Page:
The base rate for residential now is $12. The proposed base rate is raised to $14. For commercial users the current base rate is $18, and proposed to be increased to $20. Out of town base rates are proposed to be raised from $15 to $18 for residential and from $28 to $32 for commercial.
Residential usage rates would be raised from $1.10 per 1,000 gallons for less than 5,000 gallons to 25,000 gallons to $1.20 per 1,000 gallons for less than 5,000 gallons to 10,000 gallons. From 10,000 to 20,000 gallons the rate is proposed to be $1.30. Over 20,000 to 30,000 gallons could be raised to $1.60. The proposed usage rate for over 30,000 to 100,000 gallons is $2.40 per 1,000 gallons. Any amount over 100,000 gallons could be charged $3.60.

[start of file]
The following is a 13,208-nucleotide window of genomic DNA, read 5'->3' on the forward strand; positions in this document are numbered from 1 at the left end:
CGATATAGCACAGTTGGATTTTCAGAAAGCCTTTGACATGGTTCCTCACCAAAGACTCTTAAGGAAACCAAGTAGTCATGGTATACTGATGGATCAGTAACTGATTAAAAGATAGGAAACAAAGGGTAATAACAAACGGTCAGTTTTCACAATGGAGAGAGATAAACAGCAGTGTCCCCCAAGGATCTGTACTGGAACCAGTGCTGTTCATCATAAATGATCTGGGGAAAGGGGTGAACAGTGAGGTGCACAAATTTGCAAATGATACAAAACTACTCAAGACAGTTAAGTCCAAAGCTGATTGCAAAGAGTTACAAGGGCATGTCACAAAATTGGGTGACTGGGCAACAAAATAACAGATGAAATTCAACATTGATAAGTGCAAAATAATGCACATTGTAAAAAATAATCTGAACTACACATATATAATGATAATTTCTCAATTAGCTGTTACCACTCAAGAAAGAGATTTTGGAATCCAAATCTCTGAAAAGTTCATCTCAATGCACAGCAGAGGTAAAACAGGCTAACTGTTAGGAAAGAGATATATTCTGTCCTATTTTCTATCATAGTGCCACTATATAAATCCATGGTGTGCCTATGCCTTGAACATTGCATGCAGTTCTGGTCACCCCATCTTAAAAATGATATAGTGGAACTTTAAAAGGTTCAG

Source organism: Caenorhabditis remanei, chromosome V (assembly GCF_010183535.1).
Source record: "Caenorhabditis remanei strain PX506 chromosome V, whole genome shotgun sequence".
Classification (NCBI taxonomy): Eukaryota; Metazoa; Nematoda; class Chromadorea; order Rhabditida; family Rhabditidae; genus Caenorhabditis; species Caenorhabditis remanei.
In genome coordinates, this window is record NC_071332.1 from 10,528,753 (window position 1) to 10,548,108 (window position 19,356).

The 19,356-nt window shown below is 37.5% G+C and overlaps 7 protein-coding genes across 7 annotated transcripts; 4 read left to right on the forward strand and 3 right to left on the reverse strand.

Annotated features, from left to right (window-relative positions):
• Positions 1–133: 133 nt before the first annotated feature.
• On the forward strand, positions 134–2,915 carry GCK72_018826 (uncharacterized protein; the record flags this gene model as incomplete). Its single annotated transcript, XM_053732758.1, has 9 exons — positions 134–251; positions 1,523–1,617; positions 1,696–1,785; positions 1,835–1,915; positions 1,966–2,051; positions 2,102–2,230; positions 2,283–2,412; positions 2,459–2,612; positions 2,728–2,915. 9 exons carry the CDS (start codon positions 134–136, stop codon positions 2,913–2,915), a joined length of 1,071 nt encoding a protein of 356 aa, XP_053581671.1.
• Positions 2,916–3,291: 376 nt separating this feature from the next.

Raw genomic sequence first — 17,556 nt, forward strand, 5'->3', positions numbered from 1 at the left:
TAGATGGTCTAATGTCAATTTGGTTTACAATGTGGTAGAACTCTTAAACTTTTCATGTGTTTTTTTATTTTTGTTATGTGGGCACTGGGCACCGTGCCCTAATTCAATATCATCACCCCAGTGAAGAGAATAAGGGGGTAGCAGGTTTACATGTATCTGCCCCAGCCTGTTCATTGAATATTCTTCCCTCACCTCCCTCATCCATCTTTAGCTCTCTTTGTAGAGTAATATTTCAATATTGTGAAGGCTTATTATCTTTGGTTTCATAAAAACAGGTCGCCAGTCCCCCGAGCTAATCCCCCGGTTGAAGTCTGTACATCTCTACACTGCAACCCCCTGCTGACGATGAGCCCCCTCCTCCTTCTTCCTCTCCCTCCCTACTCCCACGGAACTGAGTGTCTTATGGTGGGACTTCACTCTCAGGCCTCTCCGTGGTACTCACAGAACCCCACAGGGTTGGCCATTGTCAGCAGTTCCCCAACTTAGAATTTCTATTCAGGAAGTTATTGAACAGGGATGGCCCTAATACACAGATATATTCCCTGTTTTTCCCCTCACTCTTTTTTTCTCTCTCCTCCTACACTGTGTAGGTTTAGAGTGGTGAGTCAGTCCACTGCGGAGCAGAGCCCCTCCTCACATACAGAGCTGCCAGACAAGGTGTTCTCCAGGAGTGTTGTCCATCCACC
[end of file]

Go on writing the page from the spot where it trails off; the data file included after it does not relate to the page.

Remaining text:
Commercial usage rates are proposed to be raised from $1.10 to $1.30, from $1.50 to $1.80 and from $2.20 to $2.60.
Proposed out of town usage rates range from $1.30 for under 5,000 gallons, $1.80 between 5,000 and 10,000 gallons, $2.90 for over 10,000 to 20,000 gallons, $3.20 for over 20,000 to 30,000, and $6 for over 30,000 to a 100,000 gallons and more.
Commercial out of town usage rates are proposed to be raised from $2.40 to $2.90, $3.60 to $4.30, $4.80 to $5.80 and $6 to $7.20.
Any water rate increases will have to be approved at a town council meeting — the next one is scheduled for Tuesday, April 13, at 7 p.m.
From the Delta County Independent (Hank Lohmeyer):